Each of us, at one point or another, took the time engaging in emotionally destructive behavior soon after experiencing a bad break up. Hurt people engage in emotionally destructive behavior after a bad breakup. Whether we damaged ourselves more than what had already been done, or damaging someone else, we did something toxic.
It’s OK. Don’t beat yourself up. It is only the beginning of the inner turmoil you will experience while you put yourself back together. We all handle break ups in different ways. Some of us isolate ourselves, indulging only in our work, hobbies, and sleep. Some of us start dating or “hooking up” as a way to celebrate “freedom” from the relationship.
Many of us question what went wrong. We blame the other person. We blame ourselves. We punish ourselves with the mental anguish of unanswered questions. We call our exes 5 times in 10 minutes after 7 shots of whiskey. Words like “Fuck you, I hate you!” become “I’m sorry, can we try this again? Please come back”, all in the same voicemail.
Then the back and forth. “It was my fault.” “No, no, no, it was her fault!” “He’s not gonna put this all on me.”
We’ve all been through these scenarios.
Some of us have been in bed with someone we barely knew a week into being newly single and feeling terrible afterwards because our exes are still in our minds. We let them live rent-free in our heads for weeks, months, even years. They have keys to our heart that they never returned.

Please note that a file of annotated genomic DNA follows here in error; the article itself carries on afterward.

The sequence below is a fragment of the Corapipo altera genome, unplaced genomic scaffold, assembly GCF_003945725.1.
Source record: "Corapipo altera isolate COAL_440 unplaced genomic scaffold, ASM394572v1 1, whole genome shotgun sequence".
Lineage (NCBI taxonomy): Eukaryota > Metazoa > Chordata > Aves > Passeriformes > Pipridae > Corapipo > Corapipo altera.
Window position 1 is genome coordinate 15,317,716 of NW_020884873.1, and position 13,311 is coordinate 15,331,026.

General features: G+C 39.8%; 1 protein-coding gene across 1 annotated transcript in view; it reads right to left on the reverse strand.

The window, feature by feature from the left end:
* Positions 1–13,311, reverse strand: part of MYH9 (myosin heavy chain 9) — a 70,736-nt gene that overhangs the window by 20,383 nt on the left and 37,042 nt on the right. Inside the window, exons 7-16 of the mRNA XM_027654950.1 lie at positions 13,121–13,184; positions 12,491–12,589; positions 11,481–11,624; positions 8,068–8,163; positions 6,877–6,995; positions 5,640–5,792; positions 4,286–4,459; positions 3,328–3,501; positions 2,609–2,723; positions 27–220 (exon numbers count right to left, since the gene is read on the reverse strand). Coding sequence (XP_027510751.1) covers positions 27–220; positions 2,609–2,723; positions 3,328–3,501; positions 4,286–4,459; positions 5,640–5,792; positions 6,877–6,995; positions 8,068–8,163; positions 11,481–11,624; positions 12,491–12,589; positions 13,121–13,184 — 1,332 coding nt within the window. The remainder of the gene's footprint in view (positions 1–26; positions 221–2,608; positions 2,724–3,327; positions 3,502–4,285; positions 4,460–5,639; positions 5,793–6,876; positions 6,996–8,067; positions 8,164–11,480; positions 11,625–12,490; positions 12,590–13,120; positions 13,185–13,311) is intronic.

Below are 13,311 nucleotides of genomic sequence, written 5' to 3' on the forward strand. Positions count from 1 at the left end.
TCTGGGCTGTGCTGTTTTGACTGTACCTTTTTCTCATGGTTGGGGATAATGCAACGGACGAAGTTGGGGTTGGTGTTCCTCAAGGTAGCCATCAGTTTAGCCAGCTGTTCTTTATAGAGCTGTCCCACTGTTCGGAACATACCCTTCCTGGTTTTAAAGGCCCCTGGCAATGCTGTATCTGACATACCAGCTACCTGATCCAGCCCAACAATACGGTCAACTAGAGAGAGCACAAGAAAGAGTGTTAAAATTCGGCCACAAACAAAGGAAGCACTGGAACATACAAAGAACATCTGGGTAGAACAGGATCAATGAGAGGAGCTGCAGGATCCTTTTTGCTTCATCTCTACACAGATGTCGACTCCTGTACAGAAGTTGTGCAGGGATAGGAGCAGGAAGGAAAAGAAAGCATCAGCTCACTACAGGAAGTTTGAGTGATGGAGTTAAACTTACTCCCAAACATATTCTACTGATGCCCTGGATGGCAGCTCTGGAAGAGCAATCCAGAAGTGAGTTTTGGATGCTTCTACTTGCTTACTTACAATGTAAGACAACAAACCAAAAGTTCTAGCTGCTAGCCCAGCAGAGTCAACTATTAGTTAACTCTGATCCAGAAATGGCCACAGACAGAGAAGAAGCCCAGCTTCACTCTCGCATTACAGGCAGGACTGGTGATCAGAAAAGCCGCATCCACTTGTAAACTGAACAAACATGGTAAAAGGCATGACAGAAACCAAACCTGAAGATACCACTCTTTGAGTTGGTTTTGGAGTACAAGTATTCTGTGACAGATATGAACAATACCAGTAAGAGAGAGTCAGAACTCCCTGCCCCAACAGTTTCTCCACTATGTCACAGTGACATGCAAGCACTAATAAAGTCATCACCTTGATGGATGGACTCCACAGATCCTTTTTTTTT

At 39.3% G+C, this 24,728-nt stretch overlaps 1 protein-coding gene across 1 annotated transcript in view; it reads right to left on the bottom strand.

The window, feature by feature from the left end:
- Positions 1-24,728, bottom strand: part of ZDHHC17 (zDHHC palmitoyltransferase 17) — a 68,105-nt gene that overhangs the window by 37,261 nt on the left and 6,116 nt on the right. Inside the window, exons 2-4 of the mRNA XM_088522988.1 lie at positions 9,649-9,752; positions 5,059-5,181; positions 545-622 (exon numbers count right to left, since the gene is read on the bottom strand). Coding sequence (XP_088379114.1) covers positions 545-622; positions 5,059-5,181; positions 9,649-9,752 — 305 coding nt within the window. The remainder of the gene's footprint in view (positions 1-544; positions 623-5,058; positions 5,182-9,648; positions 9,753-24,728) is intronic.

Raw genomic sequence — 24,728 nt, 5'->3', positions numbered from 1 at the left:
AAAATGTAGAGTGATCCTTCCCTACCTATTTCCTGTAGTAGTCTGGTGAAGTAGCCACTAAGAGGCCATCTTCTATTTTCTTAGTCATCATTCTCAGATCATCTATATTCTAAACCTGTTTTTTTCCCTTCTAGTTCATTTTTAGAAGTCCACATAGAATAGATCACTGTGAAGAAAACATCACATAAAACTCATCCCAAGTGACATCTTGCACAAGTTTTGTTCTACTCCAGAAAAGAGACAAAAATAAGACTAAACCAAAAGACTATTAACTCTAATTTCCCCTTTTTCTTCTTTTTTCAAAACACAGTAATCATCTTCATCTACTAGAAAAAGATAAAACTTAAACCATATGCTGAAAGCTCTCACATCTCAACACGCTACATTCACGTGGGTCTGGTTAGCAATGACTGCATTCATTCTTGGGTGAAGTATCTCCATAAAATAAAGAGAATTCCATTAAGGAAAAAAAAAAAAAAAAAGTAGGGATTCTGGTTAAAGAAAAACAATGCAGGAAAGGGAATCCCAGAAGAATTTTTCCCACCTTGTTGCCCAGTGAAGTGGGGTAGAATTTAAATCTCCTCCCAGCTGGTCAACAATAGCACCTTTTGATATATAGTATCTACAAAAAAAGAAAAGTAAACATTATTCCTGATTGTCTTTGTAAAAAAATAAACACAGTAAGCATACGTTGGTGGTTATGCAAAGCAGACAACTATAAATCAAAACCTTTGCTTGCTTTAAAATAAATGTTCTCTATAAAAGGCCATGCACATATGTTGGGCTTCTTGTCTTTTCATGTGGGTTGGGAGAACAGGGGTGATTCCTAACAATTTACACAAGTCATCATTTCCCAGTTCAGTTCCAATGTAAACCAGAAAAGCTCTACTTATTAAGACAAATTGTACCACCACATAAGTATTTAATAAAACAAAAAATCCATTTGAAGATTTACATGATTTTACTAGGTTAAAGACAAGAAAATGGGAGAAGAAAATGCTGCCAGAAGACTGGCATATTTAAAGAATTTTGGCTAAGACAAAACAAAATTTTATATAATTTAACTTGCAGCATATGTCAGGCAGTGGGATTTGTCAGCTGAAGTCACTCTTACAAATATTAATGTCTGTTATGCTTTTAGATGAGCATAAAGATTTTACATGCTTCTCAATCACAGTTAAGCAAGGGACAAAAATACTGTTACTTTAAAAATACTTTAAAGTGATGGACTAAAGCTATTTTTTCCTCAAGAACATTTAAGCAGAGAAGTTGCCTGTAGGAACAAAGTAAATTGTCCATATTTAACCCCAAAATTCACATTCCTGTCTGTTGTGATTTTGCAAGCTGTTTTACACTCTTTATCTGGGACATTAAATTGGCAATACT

Some of us go as far as making fake social media pages to spy on them, seeing if they have moved on yet. Because…we haven’t moved on.
We’re listening to every voicemail they’ve ever sent us. We’re reading letters they hand-wrote to us. We’re cutting up clothes of theirs they left at our apartment, but then crying into the destroyed fabric wishing you could sew it back together to relive the memories of that shirt or that pair of jeans they wore.
There is no real way to measure how long this process takes. At the end, however, we must ask ourselves, what have we learned?
The lessons that come from break-ups prepare us for better relationships with others AND ourselves. We learn what serves us and what does not.
In my own life, I gained a deeper understanding of self-worth and self-care. Putting yourself first DOES NOT make you selfish. It teaches you that you are WORTHY of what you ask for. It reminds you to never settle, just so you can say you have someone. There are worse things in this world than being single. You learn that how you feel is always valid. You realize a person that loves you wants to see you grow and wants to support your success.
Every single step we take towards bettering ourselves has to be taken from a place of LOVE. You move FORWARD out of love for yourself. You are PATIENT with yourself because healing takes time. You are worth a full recovery. Happiness awaits.
Break-ups can be difficult, especially when you’ve lost yourself in someone else. Hurt people engage in emotionally destructive behavior after a bad breakup. Take the time to rediscover your true self and reignite your passions!
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